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IPAddress

Internet Protocol Address

IP addresses are used to identify a particular network card somewhere on the global Internet. They come in two forms

Since an IP address identifies a network card, a machine can have more than one address. This can happen for several reasons

IP addresses are also used to specify networks, as well as machine interfaces. A network's address does not use the full length address available, but only a prefix.

For example, you might have a home network, with three machines. The network could be 192.168.0.0 and the machines could be 192.168.0.1, 192.168.0.2 and 192.168.0.254. Notice that the first part of all the machine addresses is the same, and also the same as the network address.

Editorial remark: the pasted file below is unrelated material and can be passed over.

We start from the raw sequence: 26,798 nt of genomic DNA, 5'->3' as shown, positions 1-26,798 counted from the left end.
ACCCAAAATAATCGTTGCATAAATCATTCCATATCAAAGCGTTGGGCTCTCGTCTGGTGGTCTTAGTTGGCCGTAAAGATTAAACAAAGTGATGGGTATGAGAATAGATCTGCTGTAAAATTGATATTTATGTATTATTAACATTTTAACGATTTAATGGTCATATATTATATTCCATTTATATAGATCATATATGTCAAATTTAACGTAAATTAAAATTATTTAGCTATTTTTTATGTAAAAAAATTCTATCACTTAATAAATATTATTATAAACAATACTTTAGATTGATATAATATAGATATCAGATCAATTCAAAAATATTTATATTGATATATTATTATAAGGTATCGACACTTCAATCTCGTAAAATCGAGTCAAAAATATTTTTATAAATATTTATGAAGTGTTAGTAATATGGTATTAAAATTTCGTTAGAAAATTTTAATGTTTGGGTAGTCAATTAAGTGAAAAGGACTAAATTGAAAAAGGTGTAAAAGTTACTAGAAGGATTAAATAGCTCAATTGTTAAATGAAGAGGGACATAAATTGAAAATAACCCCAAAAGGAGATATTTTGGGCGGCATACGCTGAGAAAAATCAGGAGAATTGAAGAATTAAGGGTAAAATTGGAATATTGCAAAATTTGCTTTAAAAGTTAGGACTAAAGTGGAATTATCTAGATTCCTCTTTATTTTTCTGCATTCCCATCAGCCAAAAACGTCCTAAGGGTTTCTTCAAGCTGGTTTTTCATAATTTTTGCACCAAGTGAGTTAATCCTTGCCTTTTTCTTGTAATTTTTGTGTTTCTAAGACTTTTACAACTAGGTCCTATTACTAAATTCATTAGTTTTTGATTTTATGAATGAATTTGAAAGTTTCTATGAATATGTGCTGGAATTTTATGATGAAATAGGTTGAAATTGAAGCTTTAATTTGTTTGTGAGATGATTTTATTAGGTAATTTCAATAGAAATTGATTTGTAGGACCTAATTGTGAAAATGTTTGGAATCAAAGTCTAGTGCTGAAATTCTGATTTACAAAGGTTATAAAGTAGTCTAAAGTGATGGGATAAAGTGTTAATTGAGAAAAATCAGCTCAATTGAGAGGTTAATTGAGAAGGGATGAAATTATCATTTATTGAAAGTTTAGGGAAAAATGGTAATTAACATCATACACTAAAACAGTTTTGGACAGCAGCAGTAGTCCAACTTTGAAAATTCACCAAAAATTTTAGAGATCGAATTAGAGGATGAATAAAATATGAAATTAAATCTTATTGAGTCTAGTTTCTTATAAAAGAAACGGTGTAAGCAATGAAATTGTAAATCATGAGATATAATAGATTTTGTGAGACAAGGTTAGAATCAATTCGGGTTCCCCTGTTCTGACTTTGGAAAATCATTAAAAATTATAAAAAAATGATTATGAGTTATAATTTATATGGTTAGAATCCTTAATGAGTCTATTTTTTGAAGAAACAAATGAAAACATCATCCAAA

There's one extra thing that is normally used when describing a network address, and that is exactly what part of the address refers to the network (and is common to all its machines) and what part is used to distinguish individual machines.

This is called the netmask, and can be represented two ways:

IPv6 network addresses generally use the first format (since it's enough hassle to type the address, let alone a mask as well), which IPv4 network addresses can use either.


Version 1 (current) modified Tue, 03 Jul 2007 23:12:03 +1000 by tyson
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